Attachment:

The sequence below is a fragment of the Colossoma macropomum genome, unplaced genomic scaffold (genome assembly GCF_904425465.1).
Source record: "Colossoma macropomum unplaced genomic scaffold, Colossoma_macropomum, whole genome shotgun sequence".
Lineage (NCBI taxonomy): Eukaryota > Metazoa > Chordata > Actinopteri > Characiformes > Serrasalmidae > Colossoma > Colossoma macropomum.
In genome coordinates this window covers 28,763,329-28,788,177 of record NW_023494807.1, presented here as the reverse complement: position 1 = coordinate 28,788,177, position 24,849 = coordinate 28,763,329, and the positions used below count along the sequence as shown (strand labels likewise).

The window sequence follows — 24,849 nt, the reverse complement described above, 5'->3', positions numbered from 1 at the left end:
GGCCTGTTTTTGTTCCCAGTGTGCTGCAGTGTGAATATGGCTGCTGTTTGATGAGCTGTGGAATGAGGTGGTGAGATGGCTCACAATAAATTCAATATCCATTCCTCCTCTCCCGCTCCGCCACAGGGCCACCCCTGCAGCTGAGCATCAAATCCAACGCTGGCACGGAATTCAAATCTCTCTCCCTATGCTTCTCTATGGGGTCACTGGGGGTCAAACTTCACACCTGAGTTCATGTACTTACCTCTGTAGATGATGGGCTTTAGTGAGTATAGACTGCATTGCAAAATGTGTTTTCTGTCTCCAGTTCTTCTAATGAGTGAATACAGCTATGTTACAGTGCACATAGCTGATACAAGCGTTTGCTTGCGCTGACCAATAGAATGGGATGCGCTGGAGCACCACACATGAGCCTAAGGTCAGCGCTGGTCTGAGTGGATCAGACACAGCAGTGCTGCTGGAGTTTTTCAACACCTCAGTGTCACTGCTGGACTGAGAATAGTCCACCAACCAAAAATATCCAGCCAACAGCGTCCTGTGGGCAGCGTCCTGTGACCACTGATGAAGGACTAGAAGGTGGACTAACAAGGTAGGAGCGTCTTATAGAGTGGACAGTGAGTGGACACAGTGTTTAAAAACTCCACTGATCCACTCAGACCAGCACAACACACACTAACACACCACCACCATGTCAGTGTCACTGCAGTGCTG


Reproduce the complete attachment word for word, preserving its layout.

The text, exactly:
The sequence below is a fragment of the Colossoma macropomum genome, unplaced genomic scaffold (genome assembly GCF_904425465.1).
Source record: "Colossoma macropomum unplaced genomic scaffold, Colossoma_macropomum, whole genome shotgun sequence".
Lineage (NCBI taxonomy): Eukaryota > Metazoa > Chordata > Actinopteri > Characiformes > Serrasalmidae > Colossoma > Colossoma macropomum.
In genome coordinates this window covers 28,763,329-28,788,177 of record NW_023494807.1, presented here as the reverse complement: position 1 = coordinate 28,788,177, position 24,849 = coordinate 28,763,329, and the positions used below count along the sequence as shown (strand labels likewise).

The window sequence follows — 24,849 nt, the reverse complement described above, 5'->3', positions numbered from 1 at the left end:
GGCCTGTTTTTGTTCCCAGTGTGCTGCAGTGTGAATATGGCTGCTGTTTGATGAGCTGTGGAATGAGGTGGTGAGATGGCTCACAATAAATTCAATATCCATTCCTCCTCTCCCGCTCCGCCACAGGGCCACCCCTGCAGCTGAGCATCAAATCCAACGCTGGCACGGAATTCAAATCTCTCTCCCTATGCTTCTCTATGGGGTCACTGGGGGTCAAACTTCACACCTGAGTTCATGTACTTACCTCTGTAGATGATGGGCTTTAGTGAGTATAGACTGCATTGCAAAATGTGTTTTCTGTCTCCAGTTCTTCTAATGAGTGAATACAGCTATGTTACAGTGCACATAGCTGATACAAGCGTTTGCTTGCGCTGACCAATAGAATGGGATGCGCTGGAGCACCACACATGAGCCTAAGGTCAGCGCTGGTCTGAGTGGATCAGACACAGCAGTGCTGCTGGAGTTTTTCAACACCTCAGTGTCACTGCTGGACTGAGAATAGTCCACCAACCAAAAATATCCAGCCAACAGCGTCCTGTGGGCAGCGTCCTGTGACCACTGATGAAGGACTAGAAGGTGGACTAACAAGGTAGGAGCGTCTTATAGAGTGGACAGTGAGTGGACACAGTGTTTAAAAACTCCACTGATCCACTCAGACCAGCACAACACACACTAACACACCACCACCATGTCAGTGTCACTGCAGTGCTG